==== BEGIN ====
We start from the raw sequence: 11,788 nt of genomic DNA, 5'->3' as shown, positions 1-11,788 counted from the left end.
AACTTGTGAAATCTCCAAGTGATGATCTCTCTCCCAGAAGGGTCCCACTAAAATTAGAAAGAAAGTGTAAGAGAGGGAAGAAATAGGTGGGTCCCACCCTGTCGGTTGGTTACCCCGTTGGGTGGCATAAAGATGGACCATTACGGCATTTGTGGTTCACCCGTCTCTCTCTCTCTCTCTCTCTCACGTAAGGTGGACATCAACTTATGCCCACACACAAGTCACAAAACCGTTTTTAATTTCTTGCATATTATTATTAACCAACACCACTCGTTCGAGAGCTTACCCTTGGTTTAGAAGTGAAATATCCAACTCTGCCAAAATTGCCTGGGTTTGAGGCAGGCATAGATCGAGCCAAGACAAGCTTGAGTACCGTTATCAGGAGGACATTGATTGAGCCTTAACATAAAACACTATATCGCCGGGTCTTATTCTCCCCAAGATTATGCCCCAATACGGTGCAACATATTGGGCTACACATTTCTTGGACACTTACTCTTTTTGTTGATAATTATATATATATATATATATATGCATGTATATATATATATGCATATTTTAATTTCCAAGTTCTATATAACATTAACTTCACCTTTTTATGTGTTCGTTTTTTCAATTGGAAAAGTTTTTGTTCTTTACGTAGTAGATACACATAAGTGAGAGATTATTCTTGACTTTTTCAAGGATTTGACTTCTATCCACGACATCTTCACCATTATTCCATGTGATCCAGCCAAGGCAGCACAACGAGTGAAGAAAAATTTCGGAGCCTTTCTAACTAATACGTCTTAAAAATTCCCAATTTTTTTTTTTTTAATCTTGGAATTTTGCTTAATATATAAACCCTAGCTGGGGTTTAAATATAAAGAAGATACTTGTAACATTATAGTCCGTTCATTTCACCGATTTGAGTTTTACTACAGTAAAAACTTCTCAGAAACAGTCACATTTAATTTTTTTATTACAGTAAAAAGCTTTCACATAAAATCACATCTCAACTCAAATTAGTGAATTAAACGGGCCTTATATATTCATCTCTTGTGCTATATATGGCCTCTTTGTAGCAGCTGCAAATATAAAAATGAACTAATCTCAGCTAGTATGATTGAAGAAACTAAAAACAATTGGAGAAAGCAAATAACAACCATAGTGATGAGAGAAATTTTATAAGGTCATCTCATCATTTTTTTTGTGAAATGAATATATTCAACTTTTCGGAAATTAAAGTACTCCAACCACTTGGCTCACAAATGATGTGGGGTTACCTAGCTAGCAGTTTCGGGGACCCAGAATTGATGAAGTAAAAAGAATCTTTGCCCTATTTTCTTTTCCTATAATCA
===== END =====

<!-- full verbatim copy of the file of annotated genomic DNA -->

We start from the raw sequence: 11,788 nt of genomic DNA, 5'->3' as shown, positions 1-11,788 counted from the left end.
AACTTGTGAAATCTCCAAGTGATGATCTCTCTCCCAGAAGGGTCCCACTAAAATTAGAAAGAAAGTGTAAGAGAGGGAAGAAATAGGTGGGTCCCACCCTGTCGGTTGGTTACCCCGTTGGGTGGCATAAAGATGGACCATTACGGCATTTGTGGTTCACCCGTCTCTCTCTCTCTCTCTCTCTCACGTAAGGTGGACATCAACTTATGCCCACACACAAGTCACAAAACCGTTTTTAATTTCTTGCATATTATTATTAACCAACACCACTCGTTCGAGAGCTTACCCTTGGTTTAGAAGTGAAATATCCAACTCTGCCAAAATTGCCTGGGTTTGAGGCAGGCATAGATCGAGCCAAGACAAGCTTGAGTACCGTTATCAGGAGGACATTGATTGAGCCTTAACATAAAACACTATATCGCCGGGTCTTATTCTCCCCAAGATTATGCCCCAATACGGTGCAACATATTGGGCTACACATTTCTTGGACACTTACTCTTTTTGTTGATAATTATATATATATATATATATATGCATGTATATATATATATGCATATTTTAATTTCCAAGTTCTATATAACATTAACTTCACCTTTTTATGTGTTCGTTTTTTCAATTGGAAAAGTTTTTGTTCTTTACGTAGTAGATACACATAAGTGAGAGATTATTCTTGACTTTTTCAAGGATTTGACTTCTATCCACGACATCTTCACCATTATTCCATGTGATCCAGCCAAGGCAGCACAACGAGTGAAGAAAAATTTCGGAGCCTTTCTAACTAATACGTCTTAAAAATTCCCAATTTTTTTTTTTTTAATCTTGGAATTTTGCTTAATATATAAACCCTAGCTGGGGTTTAAATATAAAGAAGATACTTGTAACATTATAGTCCGTTCATTTCACCGATTTGAGTTTTACTACAGTAAAAACTTCTCAGAAACAGTCACATTTAATTTTTTTATTACAGTAAAAAGCTTTCACATAAAATCACATCTCAACTCAAATTAGTGAATTAAACGGGCCTTATATATTCATCTCTTGTGCTATATATGGCCTCTTTGTAGCAGCTGCAAATATAAAAATGAACTAATCTCAGCTAGTATGATTGAAGAAACTAAAAACAATTGGAGAAAGCAAATAACAACCATAGTGATGAGAGAAATTTTATAAGGTCATCTCATCATTTTTTTTGTGAAATGAATATATTCAACTTTTCGGAAATTAAAGTACTCCAACCACTTGGCTCACAAATGATGTGGGGTTACCTAGCTAGCAGTTTCGGGGACCCAGAATTGATGAAGTAAAAAGAATCTTTGCCCTATTTTCTTTTCCTATAATCA